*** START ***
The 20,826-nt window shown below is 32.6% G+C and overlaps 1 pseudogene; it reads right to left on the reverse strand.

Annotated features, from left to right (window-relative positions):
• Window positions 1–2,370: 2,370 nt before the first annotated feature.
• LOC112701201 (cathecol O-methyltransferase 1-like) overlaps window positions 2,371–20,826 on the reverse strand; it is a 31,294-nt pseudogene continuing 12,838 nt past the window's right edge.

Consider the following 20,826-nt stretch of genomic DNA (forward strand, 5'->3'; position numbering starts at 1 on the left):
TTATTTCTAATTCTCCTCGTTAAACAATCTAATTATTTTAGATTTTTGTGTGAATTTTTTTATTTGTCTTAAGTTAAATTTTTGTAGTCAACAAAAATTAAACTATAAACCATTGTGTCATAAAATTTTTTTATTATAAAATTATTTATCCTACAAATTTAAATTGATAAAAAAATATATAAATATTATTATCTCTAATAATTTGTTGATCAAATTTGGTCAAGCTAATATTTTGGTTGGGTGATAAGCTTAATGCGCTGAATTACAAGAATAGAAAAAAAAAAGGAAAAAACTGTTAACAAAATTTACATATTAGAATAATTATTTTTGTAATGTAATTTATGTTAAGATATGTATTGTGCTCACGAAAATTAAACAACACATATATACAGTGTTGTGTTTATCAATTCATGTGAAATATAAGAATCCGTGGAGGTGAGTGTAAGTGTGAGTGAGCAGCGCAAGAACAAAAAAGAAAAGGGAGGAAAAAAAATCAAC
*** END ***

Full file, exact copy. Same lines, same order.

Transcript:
The 20,826-nt window shown below is 32.6% G+C and overlaps 1 pseudogene; it reads right to left on the reverse strand.

Annotated features, from left to right (window-relative positions):
• Window positions 1–2,370: 2,370 nt before the first annotated feature.
• LOC112701201 (cathecol O-methyltransferase 1-like) overlaps window positions 2,371–20,826 on the reverse strand; it is a 31,294-nt pseudogene continuing 12,838 nt past the window's right edge.

Consider the following 20,826-nt stretch of genomic DNA (forward strand, 5'->3'; position numbering starts at 1 on the left):
TTATTTCTAATTCTCCTCGTTAAACAATCTAATTATTTTAGATTTTTGTGTGAATTTTTTTATTTGTCTTAAGTTAAATTTTTGTAGTCAACAAAAATTAAACTATAAACCATTGTGTCATAAAATTTTTTTATTATAAAATTATTTATCCTACAAATTTAAATTGATAAAAAAATATATAAATATTATTATCTCTAATAATTTGTTGATCAAATTTGGTCAAGCTAATATTTTGGTTGGGTGATAAGCTTAATGCGCTGAATTACAAGAATAGAAAAAAAAAAGGAAAAAACTGTTAACAAAATTTACATATTAGAATAATTATTTTTGTAATGTAATTTATGTTAAGATATGTATTGTGCTCACGAAAATTAAACAACACATATATACAGTGTTGTGTTTATCAATTCATGTGAAATATAAGAATCCGTGGAGGTGAGTGTAAGTGTGAGTGAGCAGCGCAAGAACAAAAAAGAAAAGGGAGGAAAAAAAATCAAC